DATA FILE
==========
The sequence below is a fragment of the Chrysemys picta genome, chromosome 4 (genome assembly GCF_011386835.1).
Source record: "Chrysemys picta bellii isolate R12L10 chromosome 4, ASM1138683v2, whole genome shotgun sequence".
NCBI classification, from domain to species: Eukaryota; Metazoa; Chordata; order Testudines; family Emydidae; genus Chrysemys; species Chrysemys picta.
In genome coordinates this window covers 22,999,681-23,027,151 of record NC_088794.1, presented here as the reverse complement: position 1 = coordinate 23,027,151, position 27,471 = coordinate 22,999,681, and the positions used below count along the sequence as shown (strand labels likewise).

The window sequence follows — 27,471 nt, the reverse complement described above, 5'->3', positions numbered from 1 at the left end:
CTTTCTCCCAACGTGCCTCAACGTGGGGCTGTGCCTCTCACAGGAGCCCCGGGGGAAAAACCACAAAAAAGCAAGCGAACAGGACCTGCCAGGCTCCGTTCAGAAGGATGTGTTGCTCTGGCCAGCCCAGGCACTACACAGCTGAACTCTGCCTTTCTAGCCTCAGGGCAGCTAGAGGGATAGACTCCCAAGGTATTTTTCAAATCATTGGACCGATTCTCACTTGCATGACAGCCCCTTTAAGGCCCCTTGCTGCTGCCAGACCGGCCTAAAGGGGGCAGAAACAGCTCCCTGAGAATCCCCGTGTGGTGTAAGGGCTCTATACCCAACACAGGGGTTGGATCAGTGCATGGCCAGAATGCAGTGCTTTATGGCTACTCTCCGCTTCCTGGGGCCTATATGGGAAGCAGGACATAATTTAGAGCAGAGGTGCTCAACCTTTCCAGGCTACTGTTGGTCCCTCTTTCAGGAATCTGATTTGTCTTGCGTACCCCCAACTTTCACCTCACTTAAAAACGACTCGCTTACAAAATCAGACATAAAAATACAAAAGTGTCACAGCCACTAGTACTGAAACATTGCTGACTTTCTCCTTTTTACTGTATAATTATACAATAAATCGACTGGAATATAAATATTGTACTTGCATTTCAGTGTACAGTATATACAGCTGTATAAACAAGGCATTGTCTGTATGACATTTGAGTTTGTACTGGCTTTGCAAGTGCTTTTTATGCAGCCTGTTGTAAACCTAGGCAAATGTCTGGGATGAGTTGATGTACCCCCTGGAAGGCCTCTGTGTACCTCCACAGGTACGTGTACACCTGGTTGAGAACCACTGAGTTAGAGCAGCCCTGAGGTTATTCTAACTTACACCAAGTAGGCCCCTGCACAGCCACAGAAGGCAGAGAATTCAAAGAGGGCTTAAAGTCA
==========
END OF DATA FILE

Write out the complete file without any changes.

The sequence below is a fragment of the Chrysemys picta genome, chromosome 4 (genome assembly GCF_011386835.1).
Source record: "Chrysemys picta bellii isolate R12L10 chromosome 4, ASM1138683v2, whole genome shotgun sequence".
NCBI classification, from domain to species: Eukaryota; Metazoa; Chordata; order Testudines; family Emydidae; genus Chrysemys; species Chrysemys picta.
In genome coordinates this window covers 22,999,681-23,027,151 of record NC_088794.1, presented here as the reverse complement: position 1 = coordinate 23,027,151, position 27,471 = coordinate 22,999,681, and the positions used below count along the sequence as shown (strand labels likewise).

The window sequence follows — 27,471 nt, the reverse complement described above, 5'->3', positions numbered from 1 at the left end:
CTTTCTCCCAACGTGCCTCAACGTGGGGCTGTGCCTCTCACAGGAGCCCCGGGGGAAAAACCACAAAAAAGCAAGCGAACAGGACCTGCCAGGCTCCGTTCAGAAGGATGTGTTGCTCTGGCCAGCCCAGGCACTACACAGCTGAACTCTGCCTTTCTAGCCTCAGGGCAGCTAGAGGGATAGACTCCCAAGGTATTTTTCAAATCATTGGACCGATTCTCACTTGCATGACAGCCCCTTTAAGGCCCCTTGCTGCTGCCAGACCGGCCTAAAGGGGGCAGAAACAGCTCCCTGAGAATCCCCGTGTGGTGTAAGGGCTCTATACCCAACACAGGGGTTGGATCAGTGCATGGCCAGAATGCAGTGCTTTATGGCTACTCTCCGCTTCCTGGGGCCTATATGGGAAGCAGGACATAATTTAGAGCAGAGGTGCTCAACCTTTCCAGGCTACTGTTGGTCCCTCTTTCAGGAATCTGATTTGTCTTGCGTACCCCCAACTTTCACCTCACTTAAAAACGACTCGCTTACAAAATCAGACATAAAAATACAAAAGTGTCACAGCCACTAGTACTGAAACATTGCTGACTTTCTCCTTTTTACTGTATAATTATACAATAAATCGACTGGAATATAAATATTGTACTTGCATTTCAGTGTACAGTATATACAGCTGTATAAACAAGGCATTGTCTGTATGACATTTGAGTTTGTACTGGCTTTGCAAGTGCTTTTTATGCAGCCTGTTGTAAACCTAGGCAAATGTCTGGGATGAGTTGATGTACCCCCTGGAAGGCCTCTGTGTACCTCCACAGGTACGTGTACACCTGGTTGAGAACCACTGAGTTAGAGCAGCCCTGAGGTTATTCTAACTTACACCAAGTAGGCCCCTGCACAGCCACAGAAGGCAGAGAATTCAAAGAGGGCTTAAAGTCA